Calendar An icon of a desk calendar. Cancel An icon of a circle with a diagonal line across. Caret An icon of a block arrow pointing to the right. Email An icon of a paper envelope. Facebook An icon of the Facebook "f" mark. Google An icon of the Google "G" mark. Linked In An icon of the Linked In "in" mark. Logout An icon representing logout. Profile An icon that resembles human head and shoulders. Telephone An icon of a traditional telephone receiver. Tick An icon of a tick mark. Is Public An icon of a human eye and eyelashes. Is Not Public An icon of a human eye and eyelashes with a diagonal line through it. Pause Icon A two-lined pause icon for stopping interactions. Quote Mark A opening quote mark. Quote Mark A closing quote mark. Arrow An icon of an arrow. Folder An icon of a paper folder. Breaking An icon of an exclamation mark on a circular background. Camera An icon of a digital camera. Caret An icon of a caret arrow. Clock An icon of a clock face. Close An icon of the an X shape. Close Icon An icon used to represent where to interact to collapse or dismiss a component Comment An icon of a speech bubble. Comments An icon of a speech bubble, denoting user comments. Ellipsis An icon of 3 horizontal dots. Envelope An icon of a paper envelope. Facebook An icon of a facebook f logo. Camera An icon of a digital camera. Home An icon of a house. Instagram An icon of the Instagram logo. LinkedIn An icon of the LinkedIn logo. Magnifying Glass An icon of a magnifying glass. Search Icon A magnifying glass icon that is used to represent the function of searching. Menu An icon of 3 horizontal lines. Hamburger Menu Icon An icon used to represent a collapsed menu. Next An icon of an arrow pointing to the right. Notice An explanation mark centred inside a circle. Previous An icon of an arrow pointing to the left. Rating An icon of a star. Tag An icon of a tag. Twitter An icon of the Twitter logo. Video Camera An icon of a video camera shape. Speech Bubble Icon A icon displaying a speech bubble WhatsApp An icon of the WhatsApp logo. Information An icon of an information logo. Plus A mathematical 'plus' symbol. Duration An icon indicating Time. Success Tick An icon of a green tick. Success Tick Timeout An icon of a greyed out success tick. Loading Spinner An icon of a loading spinner.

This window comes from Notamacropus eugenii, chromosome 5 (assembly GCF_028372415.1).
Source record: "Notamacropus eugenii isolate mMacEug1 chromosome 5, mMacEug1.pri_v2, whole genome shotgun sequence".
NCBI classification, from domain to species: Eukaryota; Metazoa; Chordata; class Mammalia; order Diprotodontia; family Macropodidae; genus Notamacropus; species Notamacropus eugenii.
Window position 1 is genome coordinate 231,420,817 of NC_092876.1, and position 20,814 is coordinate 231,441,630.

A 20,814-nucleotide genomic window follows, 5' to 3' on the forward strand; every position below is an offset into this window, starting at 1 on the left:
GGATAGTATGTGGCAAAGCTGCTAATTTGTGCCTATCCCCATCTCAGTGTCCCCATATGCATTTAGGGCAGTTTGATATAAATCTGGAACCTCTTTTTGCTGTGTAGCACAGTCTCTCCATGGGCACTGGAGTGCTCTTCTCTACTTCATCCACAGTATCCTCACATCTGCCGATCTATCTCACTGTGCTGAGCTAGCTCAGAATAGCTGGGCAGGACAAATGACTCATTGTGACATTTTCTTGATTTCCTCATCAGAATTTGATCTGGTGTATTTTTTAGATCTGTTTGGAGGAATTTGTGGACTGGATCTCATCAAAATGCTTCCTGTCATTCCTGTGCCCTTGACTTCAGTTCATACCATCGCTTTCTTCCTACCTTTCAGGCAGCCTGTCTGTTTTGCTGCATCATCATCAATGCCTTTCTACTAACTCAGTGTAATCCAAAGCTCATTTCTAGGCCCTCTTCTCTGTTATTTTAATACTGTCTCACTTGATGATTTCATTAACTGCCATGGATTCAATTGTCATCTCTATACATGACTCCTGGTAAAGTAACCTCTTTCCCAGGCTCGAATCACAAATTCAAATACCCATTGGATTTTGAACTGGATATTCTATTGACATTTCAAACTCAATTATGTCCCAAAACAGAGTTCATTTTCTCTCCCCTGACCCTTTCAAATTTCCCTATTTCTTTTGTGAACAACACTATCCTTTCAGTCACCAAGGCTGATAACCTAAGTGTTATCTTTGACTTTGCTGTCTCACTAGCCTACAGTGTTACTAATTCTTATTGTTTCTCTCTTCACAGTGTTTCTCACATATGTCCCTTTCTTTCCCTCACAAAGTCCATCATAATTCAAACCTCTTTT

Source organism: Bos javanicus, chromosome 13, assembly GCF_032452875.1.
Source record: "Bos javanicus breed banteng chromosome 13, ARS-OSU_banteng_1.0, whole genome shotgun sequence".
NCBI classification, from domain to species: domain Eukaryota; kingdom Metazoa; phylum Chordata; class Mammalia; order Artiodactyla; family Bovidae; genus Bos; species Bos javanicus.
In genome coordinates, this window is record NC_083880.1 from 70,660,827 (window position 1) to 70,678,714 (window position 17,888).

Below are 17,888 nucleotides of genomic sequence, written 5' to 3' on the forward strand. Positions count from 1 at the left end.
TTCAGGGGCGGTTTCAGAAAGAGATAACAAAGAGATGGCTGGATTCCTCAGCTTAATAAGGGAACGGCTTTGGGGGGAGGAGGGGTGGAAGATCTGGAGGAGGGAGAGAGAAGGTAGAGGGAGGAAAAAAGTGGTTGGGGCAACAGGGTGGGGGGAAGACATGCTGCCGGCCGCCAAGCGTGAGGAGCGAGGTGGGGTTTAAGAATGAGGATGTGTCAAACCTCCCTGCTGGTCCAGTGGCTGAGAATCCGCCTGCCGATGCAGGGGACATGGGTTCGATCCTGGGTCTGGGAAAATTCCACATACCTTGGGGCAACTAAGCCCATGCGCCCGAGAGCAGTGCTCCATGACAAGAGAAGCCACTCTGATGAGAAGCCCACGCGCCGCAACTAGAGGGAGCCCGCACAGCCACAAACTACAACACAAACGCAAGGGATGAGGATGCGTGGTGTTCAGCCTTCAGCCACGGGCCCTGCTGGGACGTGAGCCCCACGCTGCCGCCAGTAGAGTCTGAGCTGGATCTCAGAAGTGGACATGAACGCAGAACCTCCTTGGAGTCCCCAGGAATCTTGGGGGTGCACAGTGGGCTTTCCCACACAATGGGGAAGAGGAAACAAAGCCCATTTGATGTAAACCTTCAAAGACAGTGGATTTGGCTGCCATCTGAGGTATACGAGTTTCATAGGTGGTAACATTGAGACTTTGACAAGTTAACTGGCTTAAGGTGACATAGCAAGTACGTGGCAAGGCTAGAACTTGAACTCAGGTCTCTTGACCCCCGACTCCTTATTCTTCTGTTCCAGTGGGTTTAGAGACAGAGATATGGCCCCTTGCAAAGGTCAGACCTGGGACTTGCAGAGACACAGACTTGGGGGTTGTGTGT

Angus leads way as house prices hit new high

Post Thumbnail

House prices in Angus have reached a new peak as buyers switched from flats to detached properties.

The average house price in Angus increased from £153,621 in January 2016 to £159,739 in December (2.4%) and up to £163,567 (6.5%) in January 2017.

New data from Your Move’s Scotland House Price Index shows that the average house price in Scotland is now £171,407 a 1.5% growth since last year and a 0.1% growth since January.

The most popular property type purchased in Angus is detached homes, which accounted for 34% of sales in 2016, up from 32% in 2015.

The increase in the proportion of detached homes sold, with flats losing market share, has resulted in the average price for the area reaching its new peak.

The report said: “Exactly half of the 32 local authority areas saw prices rise in January, led by Inverclyde, up 5.3%.

“The only area to reach a new peak, though, was Angus as buyers switched from flats to detached properties.”

It continued: “Angus experienced price increases (up 2.4% over the month) with good quality properties in Montrose and Hillside being particularly popular.

“This can be attributed to the Aberdeenshire market drop over recent years which resulted in more properties coming to the market in Angus as additional supply has counteracted the slight drop in demand.

“Buyers also moved south from Aberdeenshire for more affordable housing.”

However, Buy to Let investment reduced in Angus in January due to the increased costs and changes in legislation.

Ex-council houses in the area are still popular with first time buyers, which allowed sellers of these properties to upsize.

Christine Campbell, Your Move managing director in Scotland, said: “Relatively slow house price growth in Scotland is proving a blessing for first-time buyers.

“The early indications are that they’re using the opportunity to get on the ladder, helping to sustain transaction numbers.

“It will be interesting to see how talks of another Scottish referendum play out, and whether or not it has an impact on buyer and seller appetite to make a move now, or indeed, in the future.”

The average price in Perth and Kinross was £186,294 in January 2016 which increased to £187,954 in December but went down to £187,767 in January 2017.

In Fife the figure was £152,656 in January 2016 which went down to £149,204 in December before increasing slightly £149,385.

Dundee prices were up 9.2% for the year from £131,925 in January 2016 to £144,430 in December before the price dropped to £144,019 in January 2017.

 

Already a subscriber? Sign in

[[title]]

[[text]]